Paul Anand, in 'Social choice as the synthesis of incommensurable claims: the case of health care rationing,' looks at health care rationing within an expanded social choice framework with the intention of providing a practical application of Amartya Sen's critique of welfare economics. Sen's rights-based critique is argued to be relevant to the main social choice problem in health care rationing, but that may also be usefully developed by being viewed in terms of the integration of competing claim types in contrast to the standard approach in the social choice literature of aggregating conflicting preferences. In health, these claim types are consequences, agent relativities (rights and duties), social contracts, and process norms. Distinguishing between the QALY as a measure and as a decision rule, Anand suggests that the former can be used to indicate when some of these claims have not been met. The chapter develops a non-linear programming model to show that non-consequential claims can be incorporated in the setting of health care priorities, and provides survey evidence that UK voters have preferences consistent with the social choice as integration model proposed.
Joshua Cohen and Peter Ubel, in 'Accounting for fairness and efficiency in health economics,' begin by noting that as economics has become increasingly quantitative so has health economics. But this development appears harmful for health economics, since it makes it more difficult for health economists to focus attention on less quantifiable ethical values such as fairness, and easier to give great weight to more quantifiable ethical values such as efficiency. One implication of this is that the economics tradeoff between fairness and efficiency may be misunderstood. Cohen and Ubel consequently recommend that health economics distinguishes rights and dollar domains in society, and argue that policymakers face two types of tradeoffs: within the dollar domain and between the dollar and rights domains. They then use their revised view of the fairness—efficiency tradeoff to evaluate a case of explicit health care rationing in the 1991 Oregon health care initiative. They find that the Oregon initiative sets both rights and dollars targets, and does not require that fairness and efficiency simply be traded off against one another.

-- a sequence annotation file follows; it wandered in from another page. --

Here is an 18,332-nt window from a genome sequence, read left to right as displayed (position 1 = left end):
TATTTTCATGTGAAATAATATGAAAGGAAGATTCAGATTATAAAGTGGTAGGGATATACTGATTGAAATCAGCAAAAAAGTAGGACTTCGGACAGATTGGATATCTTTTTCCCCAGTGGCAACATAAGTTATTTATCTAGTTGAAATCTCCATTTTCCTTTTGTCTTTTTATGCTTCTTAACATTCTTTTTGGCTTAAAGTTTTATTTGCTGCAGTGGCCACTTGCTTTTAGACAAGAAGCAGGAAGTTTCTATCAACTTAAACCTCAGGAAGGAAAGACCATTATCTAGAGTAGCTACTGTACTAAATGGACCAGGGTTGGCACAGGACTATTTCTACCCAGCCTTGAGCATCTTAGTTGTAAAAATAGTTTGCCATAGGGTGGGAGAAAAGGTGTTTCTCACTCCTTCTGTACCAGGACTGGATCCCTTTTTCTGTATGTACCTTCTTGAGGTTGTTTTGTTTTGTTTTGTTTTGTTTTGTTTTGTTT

Resistance to market-based reform of health care systems
Robert McMaster, in 'The National Health Service, the `internal market` and trust,' focuses on trust as a socially embedded quality that manifests itself in expectations of others' behavior, their competences, and their motivations. Trust is influenced by shared values and loyalty, and organizations, institutions, and societies demonstrate considerable variation in entrustment patterns. This chapter examines the importance of trust and the impact of institutional change on trust in connection with changes in the UK National Health Service (NHS): the 1990 'internal market' reform and 1997 reform amending previous legislation. It argues that the 1997 reform was not a return to status quo ante, and that key aspects of the 1990 legislation were retained. These organizational changes superimposed market-oriented reforms on previously existing routines, and may have corroded some forms of trust within the NHS. The 1990 reforms may thus have introduced rather than resolved agency problems, thereby leading to continued institutional rigidities in service provision. McMaster sees little evidence of any awareness of the need to address trust corrosion in the NHS.
Michael Keaney, in 'Proletarianizing the professionals: the populist assault on discretionary autonomy,' focuses on that part of the reform process in the NHS that has sought to implement a new regime of 'clinical governance.' Ostensibly meant to assure best practice and regulate the decision making behavior of health professionals in response to fiscal pressures, it involves the circumscription of clinical judgment by rules based on statistical inference and the elevation of'business values' of efficiency and effectiveness. The climate of opinion in which clinical governance has been instituted is one of increasing public distrust of medical professionals. However, the promotion of an alternative consumerist model of health care does not enhance patient participation in health care decision making any more than did the traditionally authoritarian status enjoyed by consultant doctors. Using John Dewey's emphasis on a symbiosis of means and ends, Keaney argues that what is needed is a partnership model promoting transparency and trust via patients' active participation in and common ownership of the process of health care.
Terry Sullivan and Cameron Mustard, in 'Canada: more state, more market?' provide a short history of health insurance in Canada, and then explore how current institutional arrangements meet the policy objectives of providing a comprehensive range of insured services for citizens, providing an efficient delivery system, and generaring social arrangements which produce health. This facilitates a review of such current issues as rapid evolution of regional authorities in Canada, passive cost shifting of pharmaceutical and home care spending onto families, waiting list management, legal challenges to public administration provisions of the Canada Health Act, and the distributive consequences of health care spending in Canada. The last topic draws on recent Canadian work highlighting considerable differences in how social arrangements influence health in Canada compared to the United States. Canada is the international outlier in administratively inhibiting private insurance to 'jump the line' in health care. Canada has also taken to heart (albeit rhetorically) research on the social determinants of health. The chapter concludes by considering how market forces will compete with the policy aspirations regarding the social determinants of health.